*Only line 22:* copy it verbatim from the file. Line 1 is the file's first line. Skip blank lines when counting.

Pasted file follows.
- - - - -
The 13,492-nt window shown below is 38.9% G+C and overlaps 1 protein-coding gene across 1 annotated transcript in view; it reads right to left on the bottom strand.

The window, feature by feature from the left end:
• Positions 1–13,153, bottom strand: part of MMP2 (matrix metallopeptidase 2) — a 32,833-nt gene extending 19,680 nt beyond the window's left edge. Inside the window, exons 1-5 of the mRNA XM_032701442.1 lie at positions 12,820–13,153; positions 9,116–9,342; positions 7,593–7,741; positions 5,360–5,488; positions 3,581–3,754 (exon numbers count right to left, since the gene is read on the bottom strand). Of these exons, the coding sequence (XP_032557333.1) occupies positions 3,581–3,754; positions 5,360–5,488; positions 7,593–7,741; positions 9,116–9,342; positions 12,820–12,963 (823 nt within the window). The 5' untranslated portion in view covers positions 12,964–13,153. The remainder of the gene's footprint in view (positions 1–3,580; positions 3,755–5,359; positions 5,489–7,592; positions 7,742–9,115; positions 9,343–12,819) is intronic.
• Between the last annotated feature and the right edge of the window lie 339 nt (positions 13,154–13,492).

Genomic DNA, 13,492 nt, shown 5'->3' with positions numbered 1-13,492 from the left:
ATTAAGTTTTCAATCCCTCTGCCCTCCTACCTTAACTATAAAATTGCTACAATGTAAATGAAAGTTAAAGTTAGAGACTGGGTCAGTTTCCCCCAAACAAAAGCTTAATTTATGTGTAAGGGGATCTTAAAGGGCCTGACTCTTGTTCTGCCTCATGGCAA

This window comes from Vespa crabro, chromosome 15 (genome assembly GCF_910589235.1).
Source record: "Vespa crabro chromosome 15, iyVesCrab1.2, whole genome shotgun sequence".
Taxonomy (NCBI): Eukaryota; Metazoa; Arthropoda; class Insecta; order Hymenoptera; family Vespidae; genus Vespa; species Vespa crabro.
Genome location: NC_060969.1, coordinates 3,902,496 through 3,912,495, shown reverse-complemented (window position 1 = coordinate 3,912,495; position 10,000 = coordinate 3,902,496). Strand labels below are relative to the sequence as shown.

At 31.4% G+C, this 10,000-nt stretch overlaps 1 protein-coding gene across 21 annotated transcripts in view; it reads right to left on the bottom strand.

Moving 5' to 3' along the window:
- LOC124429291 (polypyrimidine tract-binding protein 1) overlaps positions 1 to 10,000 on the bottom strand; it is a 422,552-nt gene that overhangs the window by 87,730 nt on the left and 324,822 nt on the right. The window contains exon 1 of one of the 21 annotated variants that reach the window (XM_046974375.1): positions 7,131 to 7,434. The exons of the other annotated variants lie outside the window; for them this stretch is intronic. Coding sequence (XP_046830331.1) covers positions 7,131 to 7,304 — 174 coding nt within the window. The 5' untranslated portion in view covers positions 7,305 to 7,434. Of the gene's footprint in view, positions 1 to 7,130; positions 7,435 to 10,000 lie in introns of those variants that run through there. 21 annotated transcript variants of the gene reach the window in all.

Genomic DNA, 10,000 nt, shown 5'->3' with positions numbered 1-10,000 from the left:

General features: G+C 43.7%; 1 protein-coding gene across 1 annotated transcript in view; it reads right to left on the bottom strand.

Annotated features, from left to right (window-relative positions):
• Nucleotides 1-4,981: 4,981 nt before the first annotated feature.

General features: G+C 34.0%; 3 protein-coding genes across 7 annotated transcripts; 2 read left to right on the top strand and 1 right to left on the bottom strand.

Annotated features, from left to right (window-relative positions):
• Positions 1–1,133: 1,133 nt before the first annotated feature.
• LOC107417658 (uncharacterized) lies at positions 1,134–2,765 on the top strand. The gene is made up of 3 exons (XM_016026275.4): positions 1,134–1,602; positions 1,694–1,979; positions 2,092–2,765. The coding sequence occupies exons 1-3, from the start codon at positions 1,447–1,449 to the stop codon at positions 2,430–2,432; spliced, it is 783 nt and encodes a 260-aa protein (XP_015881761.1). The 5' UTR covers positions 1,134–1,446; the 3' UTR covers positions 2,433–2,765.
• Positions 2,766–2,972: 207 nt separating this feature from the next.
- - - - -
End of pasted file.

• Positions 2,766–2,972: 207 nt separating this feature from the next.